Michelle Hennings of the Washington Association of Wheat Growers says last year at this time, Washington state exported 270,000 metric tons of wheat to China. This year, the number is zero, amid continuing trade tensions overseas.
That represents tens of millions of dollars in export business. Last year, Washington wheat exports to China were valued at $67.5 million, according to the Washington State Department of Agriculture.
“They’re really uneasy,” Hennings said of eastern Washington growers now in the middle of harvest.
“They understand why the administration is doing what they're doing, because of the unfairness that the Chinese have done to the united states but it's very concerning that agriculture is getting caught in the middle of this.”
While the Trump administration has proposed $12 billion in trade aid for U.S. farmers to provide relief from retaliatory tariffs on products including soybeans and wheat, growers in Washington say they just want free-trade and a long-term solution.
“Farmers don't want aid. They want trade,” said Hennings. “Farmers don't want to have a payment. They would rather have their markets and sell their wheat like we should be doing.”
Robert Hamilton, the senior trade advisor to Governor Jay Inslee agrees, saying Washington growers need to regain access to their export markets or else they risk losing market share.
“All of a sudden that relationship has been snapped and (importers) found new places to purchase wheat or apples or cherries,” Hamilton described. “You have to go back and regain their trust somehow to get their market share back, and there's no guarantee.”
Hamilton says while it's still too early to assess long-term impact to Washington state, the value of Washington exports being targeted by the various retaliatory tariffs is currently estimated at about $1.8 billion worth of goods based on 2017 estimates, more than $1 billion of which is agriculture.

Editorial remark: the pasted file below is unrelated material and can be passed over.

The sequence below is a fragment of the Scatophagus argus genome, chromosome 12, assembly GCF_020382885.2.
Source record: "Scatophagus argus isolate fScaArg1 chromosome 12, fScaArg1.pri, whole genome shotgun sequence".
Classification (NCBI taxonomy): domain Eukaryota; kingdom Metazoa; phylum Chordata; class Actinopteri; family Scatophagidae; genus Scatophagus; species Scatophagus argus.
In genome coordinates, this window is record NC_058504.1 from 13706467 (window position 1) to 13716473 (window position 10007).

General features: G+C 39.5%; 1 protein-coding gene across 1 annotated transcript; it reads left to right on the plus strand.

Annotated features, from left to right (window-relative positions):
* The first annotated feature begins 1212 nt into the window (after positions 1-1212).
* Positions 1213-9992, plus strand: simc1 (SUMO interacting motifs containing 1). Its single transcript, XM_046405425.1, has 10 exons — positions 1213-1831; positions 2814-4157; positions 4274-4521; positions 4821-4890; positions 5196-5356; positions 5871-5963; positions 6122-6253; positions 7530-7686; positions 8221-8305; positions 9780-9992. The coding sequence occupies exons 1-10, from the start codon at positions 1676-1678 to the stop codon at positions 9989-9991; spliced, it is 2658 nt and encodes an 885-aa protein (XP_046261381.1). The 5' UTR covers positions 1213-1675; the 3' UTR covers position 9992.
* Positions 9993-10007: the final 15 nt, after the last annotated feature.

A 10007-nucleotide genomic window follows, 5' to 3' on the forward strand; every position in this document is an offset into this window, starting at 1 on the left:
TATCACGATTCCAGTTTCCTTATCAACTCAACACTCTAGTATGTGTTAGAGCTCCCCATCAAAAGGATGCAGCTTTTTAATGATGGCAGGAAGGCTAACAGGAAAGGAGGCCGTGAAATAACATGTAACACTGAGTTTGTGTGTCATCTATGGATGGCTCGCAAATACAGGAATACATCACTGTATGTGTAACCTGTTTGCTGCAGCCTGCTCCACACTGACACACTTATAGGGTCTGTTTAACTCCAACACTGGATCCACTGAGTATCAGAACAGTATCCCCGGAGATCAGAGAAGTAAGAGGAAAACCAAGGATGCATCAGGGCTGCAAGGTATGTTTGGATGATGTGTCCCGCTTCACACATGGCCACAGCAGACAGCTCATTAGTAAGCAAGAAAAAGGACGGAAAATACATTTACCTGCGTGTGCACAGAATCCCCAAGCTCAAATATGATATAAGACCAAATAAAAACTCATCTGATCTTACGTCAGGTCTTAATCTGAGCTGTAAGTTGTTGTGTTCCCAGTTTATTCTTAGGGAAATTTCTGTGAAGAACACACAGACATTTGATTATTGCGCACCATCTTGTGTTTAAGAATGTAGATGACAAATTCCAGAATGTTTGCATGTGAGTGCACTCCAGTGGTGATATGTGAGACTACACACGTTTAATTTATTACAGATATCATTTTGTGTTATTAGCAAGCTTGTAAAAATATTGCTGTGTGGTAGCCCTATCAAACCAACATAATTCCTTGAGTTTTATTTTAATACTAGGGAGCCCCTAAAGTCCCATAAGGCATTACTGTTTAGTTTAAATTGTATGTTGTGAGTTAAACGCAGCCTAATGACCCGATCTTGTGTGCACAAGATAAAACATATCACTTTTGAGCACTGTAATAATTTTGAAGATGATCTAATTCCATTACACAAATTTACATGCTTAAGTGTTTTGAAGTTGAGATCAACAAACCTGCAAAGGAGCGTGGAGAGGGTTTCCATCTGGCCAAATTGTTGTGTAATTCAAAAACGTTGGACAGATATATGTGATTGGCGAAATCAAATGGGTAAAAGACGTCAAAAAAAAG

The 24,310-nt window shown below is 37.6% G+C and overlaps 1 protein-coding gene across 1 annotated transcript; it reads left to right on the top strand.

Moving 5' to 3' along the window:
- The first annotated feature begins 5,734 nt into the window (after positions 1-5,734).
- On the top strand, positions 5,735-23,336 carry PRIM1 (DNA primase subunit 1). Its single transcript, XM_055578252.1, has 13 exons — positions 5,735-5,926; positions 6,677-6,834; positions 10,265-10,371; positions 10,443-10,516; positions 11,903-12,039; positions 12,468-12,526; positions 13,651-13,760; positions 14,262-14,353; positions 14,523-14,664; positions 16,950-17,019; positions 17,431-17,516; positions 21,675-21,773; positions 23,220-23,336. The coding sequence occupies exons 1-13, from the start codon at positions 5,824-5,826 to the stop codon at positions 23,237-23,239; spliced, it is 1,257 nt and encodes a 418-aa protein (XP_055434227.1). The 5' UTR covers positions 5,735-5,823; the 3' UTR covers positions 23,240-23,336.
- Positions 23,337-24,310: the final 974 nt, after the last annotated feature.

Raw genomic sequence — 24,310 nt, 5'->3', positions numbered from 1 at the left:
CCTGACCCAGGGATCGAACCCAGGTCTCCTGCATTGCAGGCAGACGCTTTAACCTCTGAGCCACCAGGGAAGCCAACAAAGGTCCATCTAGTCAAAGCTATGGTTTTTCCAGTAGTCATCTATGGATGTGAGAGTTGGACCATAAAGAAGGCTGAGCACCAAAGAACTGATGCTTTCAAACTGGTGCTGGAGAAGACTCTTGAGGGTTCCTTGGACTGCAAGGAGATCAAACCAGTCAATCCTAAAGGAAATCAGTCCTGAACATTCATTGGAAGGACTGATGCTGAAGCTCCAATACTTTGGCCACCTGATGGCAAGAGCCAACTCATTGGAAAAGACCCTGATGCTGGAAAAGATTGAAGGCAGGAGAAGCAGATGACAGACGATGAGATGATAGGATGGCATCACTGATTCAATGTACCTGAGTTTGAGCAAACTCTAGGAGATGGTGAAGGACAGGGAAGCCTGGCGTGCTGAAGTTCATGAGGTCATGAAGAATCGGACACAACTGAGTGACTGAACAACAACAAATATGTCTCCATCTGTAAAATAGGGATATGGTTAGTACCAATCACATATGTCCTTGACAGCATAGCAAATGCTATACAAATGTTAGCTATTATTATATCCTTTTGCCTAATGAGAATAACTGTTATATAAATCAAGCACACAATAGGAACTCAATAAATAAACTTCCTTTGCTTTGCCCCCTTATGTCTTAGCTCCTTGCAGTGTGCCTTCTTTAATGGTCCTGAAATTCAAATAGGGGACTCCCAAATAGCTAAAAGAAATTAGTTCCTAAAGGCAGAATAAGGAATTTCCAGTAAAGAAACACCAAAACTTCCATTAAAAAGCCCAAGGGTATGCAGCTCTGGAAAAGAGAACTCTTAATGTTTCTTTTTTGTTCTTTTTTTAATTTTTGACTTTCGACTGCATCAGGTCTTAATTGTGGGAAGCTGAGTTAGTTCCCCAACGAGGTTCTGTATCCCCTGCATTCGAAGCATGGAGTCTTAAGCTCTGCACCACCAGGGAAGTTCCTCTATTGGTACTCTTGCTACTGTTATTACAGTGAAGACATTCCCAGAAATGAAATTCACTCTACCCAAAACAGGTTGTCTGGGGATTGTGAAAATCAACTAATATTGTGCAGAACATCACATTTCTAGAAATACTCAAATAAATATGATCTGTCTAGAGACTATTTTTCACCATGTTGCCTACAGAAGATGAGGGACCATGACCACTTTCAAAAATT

“I think we need to back away from tariffs. It's not generating the results you wanted. We need to work with like-minded countries to address common concerns and work as a united front,” said Hamilton.
“There are legitimate trade issues out there, and other countries have the same concerns,” Hamilton continued. “We need to be on the same page with them to address and put pressure on other countries to amend their trading practices that aren’t fair.”
Back in eastern Washington, Michelle Henning says growers aren't experiencing worst-case scenarios yet, but the clock is running.
“Currently, it's not quite there, but it could get there quickly, and yes you would see farmers go out of business if we can't trade our wheat,” she said.
Japan, the Philippines, and Indonesia count as the top three export markets for Washington wheat. However, Hennings is worried that with the administration’s decision to withdraw from the Trans-Pacific Trade Partnership, known as TPP, competitors could start to eat into Washington’s market share.
“Once that happens, it will be nearly impossible to get that back,” she said.